Planetary Resources is financed by industry-launching visionaries who are committed to expanding the world’s resource base so humanity can continue to grow and prosper for centuries to come. Some of the company’s partners and advisors include the Government of Luxembourg’s SpaceResources.lu initiative, 3D Systems, the Bechtel Corporation and Analytical Graphics Incorporated; Sara Seager, Ph.D., professor of Planetary Science & Physics at MIT and TED fellow; Dante Lauretta, Ph.D., professor of Planetary Science at the University of Arizona and principal investigator of NASA’s OSIRIS-REx mission; Members of the company’s technical staff have worked on every recent U.S. Mars lander including Spirit, Opportunity and Curiosity, and include other key non-aerospace and safety-critical disciplines. For more information, please visit www.planetaryresources.com.

Offline satwatcher

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The primary payload, CARTOSAT 2F (object 43111/18004A) is actively transmitting on S-band, together with several of the other CARTOSAT satellites. It's alive and well, showing active locking to ground stations.
« Last Edit: 01/12/2018 06:53 PM by satwatcher »

Online zubenelgenubi

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Congratulations to the entire (return to flight) launch campaign team!

Thank you to those NSF members who documented the launch in this thread.
« Last Edit: 01/12/2018 11:36 PM by zubenelgenubi »
Support your local planetarium!

Offline Steven Pietrobon

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Screen captures of the satellite deploys. I've put them into a zip file. I counted 24 deploys, so some of them might have been off screen.
« Last Edit: 01/13/2018 03:46 AM by Steven Pietrobon »
Akin's Laws of Spacecraft Design #1:  Engineering is done with numbers.  Analysis without numbers is only an opinion.

Online FutureSpaceTourist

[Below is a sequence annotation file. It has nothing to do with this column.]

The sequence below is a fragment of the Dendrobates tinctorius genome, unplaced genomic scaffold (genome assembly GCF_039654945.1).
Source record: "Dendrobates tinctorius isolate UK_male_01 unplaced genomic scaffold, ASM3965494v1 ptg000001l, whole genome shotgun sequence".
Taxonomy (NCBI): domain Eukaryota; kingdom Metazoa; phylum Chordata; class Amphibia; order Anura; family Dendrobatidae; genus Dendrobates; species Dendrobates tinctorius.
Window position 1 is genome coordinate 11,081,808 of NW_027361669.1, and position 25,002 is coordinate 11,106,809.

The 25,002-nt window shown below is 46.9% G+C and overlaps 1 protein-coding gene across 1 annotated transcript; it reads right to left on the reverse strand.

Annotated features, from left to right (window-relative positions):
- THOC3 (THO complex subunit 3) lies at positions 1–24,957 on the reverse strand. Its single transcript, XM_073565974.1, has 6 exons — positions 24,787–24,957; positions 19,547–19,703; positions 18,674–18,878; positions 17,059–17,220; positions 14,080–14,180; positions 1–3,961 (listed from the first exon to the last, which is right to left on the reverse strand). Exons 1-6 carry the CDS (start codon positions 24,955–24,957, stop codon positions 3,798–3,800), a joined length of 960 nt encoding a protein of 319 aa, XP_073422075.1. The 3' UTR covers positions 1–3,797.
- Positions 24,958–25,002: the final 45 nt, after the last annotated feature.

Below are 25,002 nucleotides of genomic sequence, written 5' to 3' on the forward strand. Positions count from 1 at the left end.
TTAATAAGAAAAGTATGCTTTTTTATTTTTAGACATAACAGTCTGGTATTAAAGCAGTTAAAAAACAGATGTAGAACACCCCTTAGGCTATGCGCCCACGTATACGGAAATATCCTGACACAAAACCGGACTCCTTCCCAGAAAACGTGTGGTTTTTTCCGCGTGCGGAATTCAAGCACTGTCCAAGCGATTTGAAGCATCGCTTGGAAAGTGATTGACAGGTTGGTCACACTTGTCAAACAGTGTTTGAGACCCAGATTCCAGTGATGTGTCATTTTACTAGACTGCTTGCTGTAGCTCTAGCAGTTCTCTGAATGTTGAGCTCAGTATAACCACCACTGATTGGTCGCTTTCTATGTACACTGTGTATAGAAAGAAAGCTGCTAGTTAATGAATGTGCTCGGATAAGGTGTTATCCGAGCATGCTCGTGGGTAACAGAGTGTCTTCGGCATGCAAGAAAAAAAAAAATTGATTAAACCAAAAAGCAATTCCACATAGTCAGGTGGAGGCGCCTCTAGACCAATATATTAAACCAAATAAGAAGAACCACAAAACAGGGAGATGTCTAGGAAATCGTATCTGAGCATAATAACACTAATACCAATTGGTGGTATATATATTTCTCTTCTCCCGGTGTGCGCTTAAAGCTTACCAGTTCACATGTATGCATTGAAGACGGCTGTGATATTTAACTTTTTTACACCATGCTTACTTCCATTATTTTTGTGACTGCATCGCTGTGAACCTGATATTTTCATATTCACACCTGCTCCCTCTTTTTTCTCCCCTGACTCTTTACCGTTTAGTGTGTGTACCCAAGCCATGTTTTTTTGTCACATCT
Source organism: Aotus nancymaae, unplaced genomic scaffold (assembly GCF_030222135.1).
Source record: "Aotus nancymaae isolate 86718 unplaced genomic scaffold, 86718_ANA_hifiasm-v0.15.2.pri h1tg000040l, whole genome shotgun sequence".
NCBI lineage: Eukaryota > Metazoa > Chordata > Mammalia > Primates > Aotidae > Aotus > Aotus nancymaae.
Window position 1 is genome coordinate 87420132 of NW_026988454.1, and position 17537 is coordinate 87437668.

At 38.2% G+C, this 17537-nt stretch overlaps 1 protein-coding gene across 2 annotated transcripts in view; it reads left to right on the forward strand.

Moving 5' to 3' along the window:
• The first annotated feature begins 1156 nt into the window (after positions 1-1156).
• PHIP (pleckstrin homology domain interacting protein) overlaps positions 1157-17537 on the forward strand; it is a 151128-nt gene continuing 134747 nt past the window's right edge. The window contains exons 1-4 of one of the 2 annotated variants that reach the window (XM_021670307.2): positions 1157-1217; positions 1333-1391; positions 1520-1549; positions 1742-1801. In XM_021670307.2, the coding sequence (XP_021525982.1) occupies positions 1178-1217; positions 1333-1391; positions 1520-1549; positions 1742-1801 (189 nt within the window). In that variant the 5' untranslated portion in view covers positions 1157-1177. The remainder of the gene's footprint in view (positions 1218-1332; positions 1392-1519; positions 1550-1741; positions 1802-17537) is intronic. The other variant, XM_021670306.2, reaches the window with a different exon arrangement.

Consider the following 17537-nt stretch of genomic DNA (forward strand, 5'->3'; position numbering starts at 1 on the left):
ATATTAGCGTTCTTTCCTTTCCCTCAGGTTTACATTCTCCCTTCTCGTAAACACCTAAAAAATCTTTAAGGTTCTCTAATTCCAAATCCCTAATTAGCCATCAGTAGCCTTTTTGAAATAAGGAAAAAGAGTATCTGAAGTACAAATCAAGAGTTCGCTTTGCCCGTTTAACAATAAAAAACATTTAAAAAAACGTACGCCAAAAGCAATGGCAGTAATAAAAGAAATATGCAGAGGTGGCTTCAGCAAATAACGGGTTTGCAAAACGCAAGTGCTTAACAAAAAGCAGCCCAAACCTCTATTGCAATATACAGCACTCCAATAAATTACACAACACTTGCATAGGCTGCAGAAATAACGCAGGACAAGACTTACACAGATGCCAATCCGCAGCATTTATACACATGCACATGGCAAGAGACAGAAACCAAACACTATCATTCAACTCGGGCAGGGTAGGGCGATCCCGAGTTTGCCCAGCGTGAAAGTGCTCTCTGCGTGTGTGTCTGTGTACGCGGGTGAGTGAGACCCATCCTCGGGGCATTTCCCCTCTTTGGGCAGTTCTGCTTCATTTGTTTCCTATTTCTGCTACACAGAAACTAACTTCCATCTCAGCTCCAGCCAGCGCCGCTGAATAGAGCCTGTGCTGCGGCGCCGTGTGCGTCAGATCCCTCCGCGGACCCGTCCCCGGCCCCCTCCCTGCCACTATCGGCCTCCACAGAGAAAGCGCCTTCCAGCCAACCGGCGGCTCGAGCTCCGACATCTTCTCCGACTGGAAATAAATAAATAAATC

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Quote
CARBONITE-2 commissioning going well - on this morning's pass, our spacecraft operators confirmed that both of the solar panels have deployed.

https://twitter.com/surreysat/status/952598328587489280

Online FutureSpaceTourist

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Quote
PSLV launch a milestone for India and several companies
by Jeff Foust — January 15, 2018

WASHINGTON — The successful launch of an Indian Polar Satellite Launch Vehicle (PSLV) Jan. 11 marked not just the return to flight of the rocket but also major achievements for several of the companies with payloads on board the vehicle.

http://spacenews.com/pslv-launch-a-milestone-for-india-and-several-companies/

Offline vineethgk

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First day image from Cartosat-2F showing parts of Indore city.

Source

Online gongora

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First image from Iceye

Tweet from ICEYE
Quote
First ICEYE-X1 radar image from space published! Noatak National Preserve, Alaska, taken on Monday 15th, Jan. 2018 at 21:47 UTC. Read details here: https://hubs.ly/H09JtZ50  #radar #SAR #satellite #X1


Online Liss

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As far as I can see, the four SpaceBees have been found and identifed, but...

https://science.slashdot.org/story/18/03/09/2232245/fcc-accuses-stealthy-startup-of-launching-rogue-satellites

Quote